Judge Robert M. Takasugi Receives UCLA Public Service Award
Los Angeles, CA Federal Judge Robert M. Takasugi of the Central District of California was recently awarded the UCLA Alumni Associations 2007 Public Service Award in a ceremony held on the Westwood, California campus. The award recognized his over thirty-year commitment and service to the courts.
At the time of his appointment by President Gerald R. Ford in 1976, Judge Takasugi was the first Japanese American appointed to the federal bench. As both a district court judge and an invitee of the Ninth Circuit Court of Appeals, Judge Takasugi's work in the courtroom has consistently been marked by a high degree of integrity and a commitment to equal access to justice. But perhaps Judge Takasugi's greatest contributions have occurred outside the courthouse, in his role as teacher, mentor and role model to thousands of law students and attorneys, and in his creation of a pro bono bar review course for public interest and minority law students.
In accepting the award, Judge Takasugi spoke of his concern with the current administrations unrestricted violations of constitutional rights and due process similar to those that were violated during his youth while he grew up interned as a Japanese American:
"I was a consequence of history. In 1942, as an eleven-year old child born in Tacoma, Washington, I became a prisoner-of-war imprisoned in an American-style concentration camp by the country of my birth. I vividly recall the military guard towers manned by armed soldiers surrounding the perimeter of the high-fenced walls which separated us from the free world. There were no formal charges, no right to face and confront the accusers, nor a right to a trial or hearing. Imprisonment was based on the accident of ancestry.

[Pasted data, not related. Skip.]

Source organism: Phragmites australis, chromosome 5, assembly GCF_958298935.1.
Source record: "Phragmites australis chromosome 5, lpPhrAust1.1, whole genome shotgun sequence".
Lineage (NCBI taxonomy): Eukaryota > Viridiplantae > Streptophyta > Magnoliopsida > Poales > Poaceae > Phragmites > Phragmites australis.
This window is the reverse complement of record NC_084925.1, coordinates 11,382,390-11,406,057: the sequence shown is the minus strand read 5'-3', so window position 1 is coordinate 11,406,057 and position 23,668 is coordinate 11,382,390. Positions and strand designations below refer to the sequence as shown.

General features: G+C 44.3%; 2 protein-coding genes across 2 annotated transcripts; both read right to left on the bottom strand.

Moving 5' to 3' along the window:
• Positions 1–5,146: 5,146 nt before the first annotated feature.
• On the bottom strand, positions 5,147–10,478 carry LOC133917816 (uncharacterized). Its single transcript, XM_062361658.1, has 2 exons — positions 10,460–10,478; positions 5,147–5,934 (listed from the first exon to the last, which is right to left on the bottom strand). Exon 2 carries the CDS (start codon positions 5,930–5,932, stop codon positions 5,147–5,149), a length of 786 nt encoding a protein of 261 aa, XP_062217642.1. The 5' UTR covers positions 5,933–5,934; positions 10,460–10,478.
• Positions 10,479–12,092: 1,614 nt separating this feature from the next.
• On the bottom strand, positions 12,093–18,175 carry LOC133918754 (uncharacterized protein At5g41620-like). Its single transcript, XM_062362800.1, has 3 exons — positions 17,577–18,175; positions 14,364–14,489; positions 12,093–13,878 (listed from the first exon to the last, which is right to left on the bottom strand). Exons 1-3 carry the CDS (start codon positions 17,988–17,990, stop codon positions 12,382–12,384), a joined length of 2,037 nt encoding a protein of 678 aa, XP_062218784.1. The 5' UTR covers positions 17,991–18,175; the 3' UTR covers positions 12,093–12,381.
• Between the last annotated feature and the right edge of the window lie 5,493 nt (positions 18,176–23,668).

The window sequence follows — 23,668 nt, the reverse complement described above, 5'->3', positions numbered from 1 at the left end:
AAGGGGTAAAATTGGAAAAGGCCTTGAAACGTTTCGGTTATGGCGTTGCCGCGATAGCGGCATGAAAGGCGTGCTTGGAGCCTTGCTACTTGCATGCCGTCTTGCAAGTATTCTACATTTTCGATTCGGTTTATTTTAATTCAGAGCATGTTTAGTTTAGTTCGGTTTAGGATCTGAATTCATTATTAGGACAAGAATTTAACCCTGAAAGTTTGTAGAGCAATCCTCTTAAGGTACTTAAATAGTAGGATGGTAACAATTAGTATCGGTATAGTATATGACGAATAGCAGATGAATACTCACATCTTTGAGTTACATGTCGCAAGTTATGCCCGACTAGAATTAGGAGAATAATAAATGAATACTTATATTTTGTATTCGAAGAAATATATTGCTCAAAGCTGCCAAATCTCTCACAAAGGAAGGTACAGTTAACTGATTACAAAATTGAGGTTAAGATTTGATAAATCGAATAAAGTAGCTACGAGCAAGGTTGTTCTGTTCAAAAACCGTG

From this unfortunate history, a lesson should have been learned that under our Constitution, a truly free government must dedicate its powers to and for the people, and that our representatives must adopt this commitment with integrity as a non-delegable duty and responsibility.
In my view, the government failed in 1942 and during the years of our current turmoil. Our representatives must not function in clandestine war-creating deception nor should non-participatory representatives fail to explore the legitimacy of the actions taken by those others.
As it was in 1942, the issue today is one of leadership to uphold ordered liberty mandated in our Constitution to recognize their highest moral duty to serve the people, the true beneficiaries of a free society.
I believe that our greatest strength is an informed populace; our most vulnerable, one of indifference and apathy. I accept todays recognition, not for my past efforts, but as an inspiration to promote a nation of ordered liberty and a government of honesty and devotion to its people."
The Asian American Bar Association of the Greater Bay Area (www.aaba-bay.com) was founded in 1976 in order to provide attorneys with a vehicle to take unified positions on important issues, to promote professional development, and to foster the exchange of information among our membership and the community at large.